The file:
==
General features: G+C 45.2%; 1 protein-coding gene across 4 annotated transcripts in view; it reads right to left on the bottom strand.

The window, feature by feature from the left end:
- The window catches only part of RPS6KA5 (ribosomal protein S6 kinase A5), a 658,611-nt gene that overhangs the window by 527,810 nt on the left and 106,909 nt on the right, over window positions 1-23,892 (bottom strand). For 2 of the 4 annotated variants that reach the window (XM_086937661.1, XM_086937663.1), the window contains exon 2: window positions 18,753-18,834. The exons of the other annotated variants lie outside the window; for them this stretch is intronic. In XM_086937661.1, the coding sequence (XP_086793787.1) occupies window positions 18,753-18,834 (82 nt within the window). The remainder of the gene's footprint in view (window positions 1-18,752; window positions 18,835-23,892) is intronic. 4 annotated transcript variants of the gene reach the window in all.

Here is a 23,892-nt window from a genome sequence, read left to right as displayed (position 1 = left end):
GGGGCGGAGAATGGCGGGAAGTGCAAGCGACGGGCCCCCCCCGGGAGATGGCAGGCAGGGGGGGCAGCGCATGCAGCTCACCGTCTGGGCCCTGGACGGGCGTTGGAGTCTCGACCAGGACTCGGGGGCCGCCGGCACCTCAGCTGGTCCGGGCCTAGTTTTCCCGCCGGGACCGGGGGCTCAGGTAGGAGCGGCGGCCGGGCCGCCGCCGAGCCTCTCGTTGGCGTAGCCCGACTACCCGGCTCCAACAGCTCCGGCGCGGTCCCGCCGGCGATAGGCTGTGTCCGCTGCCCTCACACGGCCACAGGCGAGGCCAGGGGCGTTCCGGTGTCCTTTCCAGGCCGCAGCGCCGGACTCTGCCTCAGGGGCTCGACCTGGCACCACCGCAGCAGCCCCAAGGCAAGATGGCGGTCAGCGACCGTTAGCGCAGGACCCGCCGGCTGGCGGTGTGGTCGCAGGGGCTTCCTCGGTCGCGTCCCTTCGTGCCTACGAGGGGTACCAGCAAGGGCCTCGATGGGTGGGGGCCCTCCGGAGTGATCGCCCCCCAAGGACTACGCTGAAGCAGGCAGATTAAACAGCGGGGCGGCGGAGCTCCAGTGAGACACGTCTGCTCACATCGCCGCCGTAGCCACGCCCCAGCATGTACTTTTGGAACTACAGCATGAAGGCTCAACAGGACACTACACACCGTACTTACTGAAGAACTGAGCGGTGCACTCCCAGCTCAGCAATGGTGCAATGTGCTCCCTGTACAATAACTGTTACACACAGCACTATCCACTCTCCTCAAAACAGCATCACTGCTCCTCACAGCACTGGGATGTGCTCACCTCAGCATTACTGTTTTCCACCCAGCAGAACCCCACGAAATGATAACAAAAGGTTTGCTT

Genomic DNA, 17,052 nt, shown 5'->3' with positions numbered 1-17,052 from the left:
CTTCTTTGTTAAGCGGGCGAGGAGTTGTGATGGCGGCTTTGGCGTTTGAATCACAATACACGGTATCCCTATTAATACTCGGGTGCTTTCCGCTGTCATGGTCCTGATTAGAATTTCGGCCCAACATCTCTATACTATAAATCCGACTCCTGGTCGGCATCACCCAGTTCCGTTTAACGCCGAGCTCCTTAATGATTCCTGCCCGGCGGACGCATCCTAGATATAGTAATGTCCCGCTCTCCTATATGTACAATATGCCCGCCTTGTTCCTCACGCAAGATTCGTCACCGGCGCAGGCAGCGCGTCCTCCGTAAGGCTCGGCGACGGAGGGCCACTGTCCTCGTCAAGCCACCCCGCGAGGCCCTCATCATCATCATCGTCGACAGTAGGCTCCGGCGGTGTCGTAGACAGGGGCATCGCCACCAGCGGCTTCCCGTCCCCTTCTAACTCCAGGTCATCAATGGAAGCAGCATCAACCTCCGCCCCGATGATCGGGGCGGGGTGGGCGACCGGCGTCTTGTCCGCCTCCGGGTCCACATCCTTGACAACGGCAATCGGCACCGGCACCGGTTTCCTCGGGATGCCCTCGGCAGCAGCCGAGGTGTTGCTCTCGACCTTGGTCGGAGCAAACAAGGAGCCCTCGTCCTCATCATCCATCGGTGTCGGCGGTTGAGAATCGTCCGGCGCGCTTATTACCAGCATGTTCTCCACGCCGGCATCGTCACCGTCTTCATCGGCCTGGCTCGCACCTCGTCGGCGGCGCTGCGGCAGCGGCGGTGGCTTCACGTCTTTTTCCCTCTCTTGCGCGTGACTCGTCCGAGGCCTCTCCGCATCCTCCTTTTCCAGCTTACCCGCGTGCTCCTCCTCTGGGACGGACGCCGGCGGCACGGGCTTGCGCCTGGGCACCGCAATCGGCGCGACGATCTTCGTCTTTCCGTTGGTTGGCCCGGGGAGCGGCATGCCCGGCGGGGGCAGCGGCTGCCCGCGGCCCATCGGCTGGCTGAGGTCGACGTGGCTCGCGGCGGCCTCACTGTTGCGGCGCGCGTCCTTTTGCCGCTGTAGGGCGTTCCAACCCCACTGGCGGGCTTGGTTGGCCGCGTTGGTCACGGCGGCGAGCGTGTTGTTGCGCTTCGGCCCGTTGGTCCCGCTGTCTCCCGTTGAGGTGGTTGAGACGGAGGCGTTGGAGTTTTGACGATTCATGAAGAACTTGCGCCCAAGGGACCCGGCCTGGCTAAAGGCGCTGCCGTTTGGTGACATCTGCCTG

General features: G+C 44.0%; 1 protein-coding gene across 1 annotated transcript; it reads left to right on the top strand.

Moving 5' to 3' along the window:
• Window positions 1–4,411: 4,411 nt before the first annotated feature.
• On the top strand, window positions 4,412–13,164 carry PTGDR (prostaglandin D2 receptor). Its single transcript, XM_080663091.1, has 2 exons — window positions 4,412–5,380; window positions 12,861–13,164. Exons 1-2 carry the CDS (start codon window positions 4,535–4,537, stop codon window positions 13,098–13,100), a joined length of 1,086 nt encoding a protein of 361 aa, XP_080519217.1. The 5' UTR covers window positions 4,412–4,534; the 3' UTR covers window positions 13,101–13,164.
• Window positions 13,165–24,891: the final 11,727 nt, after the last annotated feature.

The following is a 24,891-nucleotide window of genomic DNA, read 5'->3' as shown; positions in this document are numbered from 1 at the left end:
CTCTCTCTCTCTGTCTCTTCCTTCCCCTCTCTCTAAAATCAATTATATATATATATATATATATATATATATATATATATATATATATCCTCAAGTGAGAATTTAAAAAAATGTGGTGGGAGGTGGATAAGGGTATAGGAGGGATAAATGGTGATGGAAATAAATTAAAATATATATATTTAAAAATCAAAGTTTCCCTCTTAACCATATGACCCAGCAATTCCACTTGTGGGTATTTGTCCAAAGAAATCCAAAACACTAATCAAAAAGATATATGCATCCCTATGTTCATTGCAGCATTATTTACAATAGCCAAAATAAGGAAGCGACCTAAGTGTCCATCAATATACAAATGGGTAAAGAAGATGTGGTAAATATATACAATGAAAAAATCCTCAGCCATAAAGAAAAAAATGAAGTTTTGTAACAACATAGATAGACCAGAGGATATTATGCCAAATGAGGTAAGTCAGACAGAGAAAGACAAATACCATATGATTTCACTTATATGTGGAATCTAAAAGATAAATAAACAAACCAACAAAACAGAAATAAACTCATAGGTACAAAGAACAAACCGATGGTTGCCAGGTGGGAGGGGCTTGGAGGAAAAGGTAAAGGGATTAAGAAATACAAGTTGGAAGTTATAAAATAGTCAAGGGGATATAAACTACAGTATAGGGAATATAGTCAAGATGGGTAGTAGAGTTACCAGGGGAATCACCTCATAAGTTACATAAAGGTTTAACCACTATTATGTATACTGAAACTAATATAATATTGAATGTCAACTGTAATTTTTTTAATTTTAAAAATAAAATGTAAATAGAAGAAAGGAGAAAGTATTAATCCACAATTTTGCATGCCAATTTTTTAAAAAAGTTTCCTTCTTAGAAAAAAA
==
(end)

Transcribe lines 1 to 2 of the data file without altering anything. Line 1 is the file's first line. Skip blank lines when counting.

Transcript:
General features: G+C 45.2%; 1 protein-coding gene across 4 annotated transcripts in view; it reads right to left on the bottom strand.

The window, feature by feature from the left end: